Jackson's defense also undermined the credibility of some Neverland employees who claimed the singer molested or behaved inappropriately with young boys. The defense pointed to inconsistencies in their accounts, and suggested that some of them had motive to lie because they were part of a failed civil suit against Jackson and were ordered to pay him more than $1 million for costs and legal fees.
Jackson's trial promised celebrity testimony, and it didn't disappoint. Former "Home Alone" star Macaulay Culkin, "Tonight Show" host Jay Leno, comedic actor Chris Tucker and comedian George Lopez were among the celebrities who took the stand.
Culkin, Wade Robson and Brett Barnes -- two other young men who were friends with Jackson in their youth -- were among the five boys the prosecution alleged Jackson had molested or behaved inappropriately with. But all three denied that anything inappropriate happened.
The "King of Pop's" defense wanted Tucker and Leno to illustrate their argument that the alleged victim and his relatives are grifters who have approached celebrities to get donations. In his opening statement, Mesereau indicated that Leno would testify that the boy and his mother asked him for money in what he believed was a scam.
Tucker called the young accuser "cunning" and said he told Jackson to "watch out" for the boy's mother. But Leno testified that he received several phone messages from the alleged victim and the boy's admiration of him seemed "overly effusive" and scripted. He also said the boy and his mother never asked him for money. Lopez and comedian Louise Palanker also denied that the boy and his family tried to get money from them.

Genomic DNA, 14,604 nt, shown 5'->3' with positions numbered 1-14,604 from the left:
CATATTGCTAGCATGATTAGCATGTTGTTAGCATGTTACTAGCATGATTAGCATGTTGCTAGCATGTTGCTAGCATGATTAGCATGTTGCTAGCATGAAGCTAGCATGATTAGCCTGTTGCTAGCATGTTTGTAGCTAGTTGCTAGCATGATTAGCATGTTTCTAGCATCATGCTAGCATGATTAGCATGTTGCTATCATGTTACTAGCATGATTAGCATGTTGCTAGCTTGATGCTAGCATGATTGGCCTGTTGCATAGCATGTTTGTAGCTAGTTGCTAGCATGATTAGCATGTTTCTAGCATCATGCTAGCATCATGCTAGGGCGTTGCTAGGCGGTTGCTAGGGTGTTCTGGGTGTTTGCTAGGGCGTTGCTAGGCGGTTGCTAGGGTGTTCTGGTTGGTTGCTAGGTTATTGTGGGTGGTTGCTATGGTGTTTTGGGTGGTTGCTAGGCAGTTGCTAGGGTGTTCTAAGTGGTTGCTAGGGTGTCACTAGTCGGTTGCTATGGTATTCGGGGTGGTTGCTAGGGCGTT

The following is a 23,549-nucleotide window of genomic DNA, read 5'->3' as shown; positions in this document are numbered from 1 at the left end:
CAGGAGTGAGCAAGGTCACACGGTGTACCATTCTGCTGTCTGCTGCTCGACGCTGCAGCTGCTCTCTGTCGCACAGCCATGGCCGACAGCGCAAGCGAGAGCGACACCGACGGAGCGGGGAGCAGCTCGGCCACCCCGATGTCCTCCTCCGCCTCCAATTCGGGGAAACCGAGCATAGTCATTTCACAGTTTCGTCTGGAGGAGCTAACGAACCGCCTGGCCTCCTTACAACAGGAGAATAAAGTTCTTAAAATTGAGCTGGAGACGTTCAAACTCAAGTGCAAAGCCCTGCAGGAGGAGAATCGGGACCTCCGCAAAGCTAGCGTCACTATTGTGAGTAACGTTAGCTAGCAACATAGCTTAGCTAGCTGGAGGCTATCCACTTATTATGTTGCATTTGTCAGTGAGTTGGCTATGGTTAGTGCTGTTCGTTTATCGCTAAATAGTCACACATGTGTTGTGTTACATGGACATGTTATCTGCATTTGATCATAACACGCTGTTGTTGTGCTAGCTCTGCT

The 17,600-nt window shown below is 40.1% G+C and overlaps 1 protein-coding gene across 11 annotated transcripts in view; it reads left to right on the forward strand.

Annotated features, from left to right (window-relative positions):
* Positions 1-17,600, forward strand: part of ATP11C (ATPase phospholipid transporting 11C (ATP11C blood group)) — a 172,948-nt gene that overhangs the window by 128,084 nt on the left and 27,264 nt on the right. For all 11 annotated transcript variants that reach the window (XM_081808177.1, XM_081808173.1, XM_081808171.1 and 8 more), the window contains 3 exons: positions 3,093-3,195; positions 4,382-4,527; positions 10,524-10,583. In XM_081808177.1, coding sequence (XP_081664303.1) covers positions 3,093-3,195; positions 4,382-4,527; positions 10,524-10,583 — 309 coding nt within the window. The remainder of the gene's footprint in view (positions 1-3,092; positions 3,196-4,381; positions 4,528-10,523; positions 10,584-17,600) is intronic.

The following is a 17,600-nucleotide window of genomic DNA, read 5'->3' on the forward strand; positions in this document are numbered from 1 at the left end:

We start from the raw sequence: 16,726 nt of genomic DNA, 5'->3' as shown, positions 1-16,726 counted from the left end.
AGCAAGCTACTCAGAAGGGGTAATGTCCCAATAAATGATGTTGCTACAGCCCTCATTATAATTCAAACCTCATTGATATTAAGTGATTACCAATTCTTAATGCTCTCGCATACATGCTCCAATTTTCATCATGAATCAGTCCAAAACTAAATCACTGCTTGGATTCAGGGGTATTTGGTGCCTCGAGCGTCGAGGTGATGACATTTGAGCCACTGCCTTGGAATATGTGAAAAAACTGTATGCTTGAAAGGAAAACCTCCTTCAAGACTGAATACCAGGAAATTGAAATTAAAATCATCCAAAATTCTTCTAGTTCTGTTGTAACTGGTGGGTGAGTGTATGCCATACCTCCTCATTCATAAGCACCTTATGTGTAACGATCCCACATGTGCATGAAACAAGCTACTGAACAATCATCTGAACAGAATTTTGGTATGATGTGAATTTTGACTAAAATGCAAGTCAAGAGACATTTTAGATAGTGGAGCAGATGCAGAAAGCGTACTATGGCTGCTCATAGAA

Still, even with the celebrity witnesses, jurors did not hear testimony from Jackson himself. In opening statements, Mesereau appeared to hint to jurors that Jackson would testify, twice using the phrase, "Michael will tell you."
Jurors did hear from the singer through videotape filmed by his personal videographer and outtakes from "Living With Michael Jackson" that were played at the trial. On the video, Jackson says things like, "I would slit my wrists if I were to hurt children" and "I'm a completely innocent guy."